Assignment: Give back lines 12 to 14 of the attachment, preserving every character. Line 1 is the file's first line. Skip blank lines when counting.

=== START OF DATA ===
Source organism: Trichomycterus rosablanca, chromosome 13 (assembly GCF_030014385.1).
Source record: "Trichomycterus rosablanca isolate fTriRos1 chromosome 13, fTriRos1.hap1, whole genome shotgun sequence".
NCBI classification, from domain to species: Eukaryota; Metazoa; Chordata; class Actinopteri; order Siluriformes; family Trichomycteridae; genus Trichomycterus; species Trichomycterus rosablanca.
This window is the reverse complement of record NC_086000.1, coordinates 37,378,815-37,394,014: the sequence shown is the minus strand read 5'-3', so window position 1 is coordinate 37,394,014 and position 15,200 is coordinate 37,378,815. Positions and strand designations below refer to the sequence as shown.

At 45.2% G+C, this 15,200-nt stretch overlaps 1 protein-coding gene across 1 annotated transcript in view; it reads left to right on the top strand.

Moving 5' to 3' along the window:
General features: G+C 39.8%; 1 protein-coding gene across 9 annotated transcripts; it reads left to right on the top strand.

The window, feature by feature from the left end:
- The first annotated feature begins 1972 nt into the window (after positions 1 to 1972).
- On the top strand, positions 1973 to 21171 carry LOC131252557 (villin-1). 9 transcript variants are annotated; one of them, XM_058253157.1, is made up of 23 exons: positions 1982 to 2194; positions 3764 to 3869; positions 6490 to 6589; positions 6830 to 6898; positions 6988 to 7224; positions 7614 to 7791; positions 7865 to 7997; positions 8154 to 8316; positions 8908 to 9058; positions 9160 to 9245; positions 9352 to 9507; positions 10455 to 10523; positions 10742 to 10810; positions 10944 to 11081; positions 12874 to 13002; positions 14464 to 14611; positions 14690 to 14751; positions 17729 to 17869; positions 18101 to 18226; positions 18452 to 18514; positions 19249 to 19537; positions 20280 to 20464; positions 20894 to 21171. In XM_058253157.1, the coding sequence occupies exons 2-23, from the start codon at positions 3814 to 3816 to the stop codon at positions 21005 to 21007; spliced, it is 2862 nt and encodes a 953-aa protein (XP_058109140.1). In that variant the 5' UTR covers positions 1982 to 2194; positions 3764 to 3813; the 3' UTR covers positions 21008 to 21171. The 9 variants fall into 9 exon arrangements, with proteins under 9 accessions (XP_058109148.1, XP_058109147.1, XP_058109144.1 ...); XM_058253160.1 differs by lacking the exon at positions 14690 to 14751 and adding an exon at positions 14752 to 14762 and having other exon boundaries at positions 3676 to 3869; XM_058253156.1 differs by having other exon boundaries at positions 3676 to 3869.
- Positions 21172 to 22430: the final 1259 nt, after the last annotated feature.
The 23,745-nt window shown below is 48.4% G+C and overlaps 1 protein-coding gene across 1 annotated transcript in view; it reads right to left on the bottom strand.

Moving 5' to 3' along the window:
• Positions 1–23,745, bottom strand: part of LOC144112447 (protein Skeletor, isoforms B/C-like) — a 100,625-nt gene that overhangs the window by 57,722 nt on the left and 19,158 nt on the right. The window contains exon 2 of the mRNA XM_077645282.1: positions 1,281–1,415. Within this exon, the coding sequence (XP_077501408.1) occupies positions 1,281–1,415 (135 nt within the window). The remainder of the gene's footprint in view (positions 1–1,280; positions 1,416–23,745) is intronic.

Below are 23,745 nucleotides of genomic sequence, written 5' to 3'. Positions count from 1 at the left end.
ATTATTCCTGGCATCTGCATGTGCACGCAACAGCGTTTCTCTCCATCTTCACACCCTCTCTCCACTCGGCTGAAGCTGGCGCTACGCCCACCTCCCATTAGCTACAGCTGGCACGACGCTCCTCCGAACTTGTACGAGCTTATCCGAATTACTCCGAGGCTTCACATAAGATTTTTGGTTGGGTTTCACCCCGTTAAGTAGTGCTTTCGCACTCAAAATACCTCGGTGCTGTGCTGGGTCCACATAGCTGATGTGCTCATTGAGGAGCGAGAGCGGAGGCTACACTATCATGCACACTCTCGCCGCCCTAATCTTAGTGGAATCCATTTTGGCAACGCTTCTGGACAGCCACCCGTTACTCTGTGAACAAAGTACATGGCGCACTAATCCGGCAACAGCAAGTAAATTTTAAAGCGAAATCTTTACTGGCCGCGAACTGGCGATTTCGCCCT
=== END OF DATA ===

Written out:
The 23,745-nt window shown below is 48.4% G+C and overlaps 1 protein-coding gene across 1 annotated transcript in view; it reads right to left on the bottom strand.

Moving 5' to 3' along the window:
• Positions 1–23,745, bottom strand: part of LOC144112447 (protein Skeletor, isoforms B/C-like) — a 100,625-nt gene that overhangs the window by 57,722 nt on the left and 19,158 nt on the right. The window contains exon 2 of the mRNA XM_077645282.1: positions 1,281–1,415. Within this exon, the coding sequence (XP_077501408.1) occupies positions 1,281–1,415 (135 nt within the window). The remainder of the gene's footprint in view (positions 1–1,280; positions 1,416–23,745) is intronic.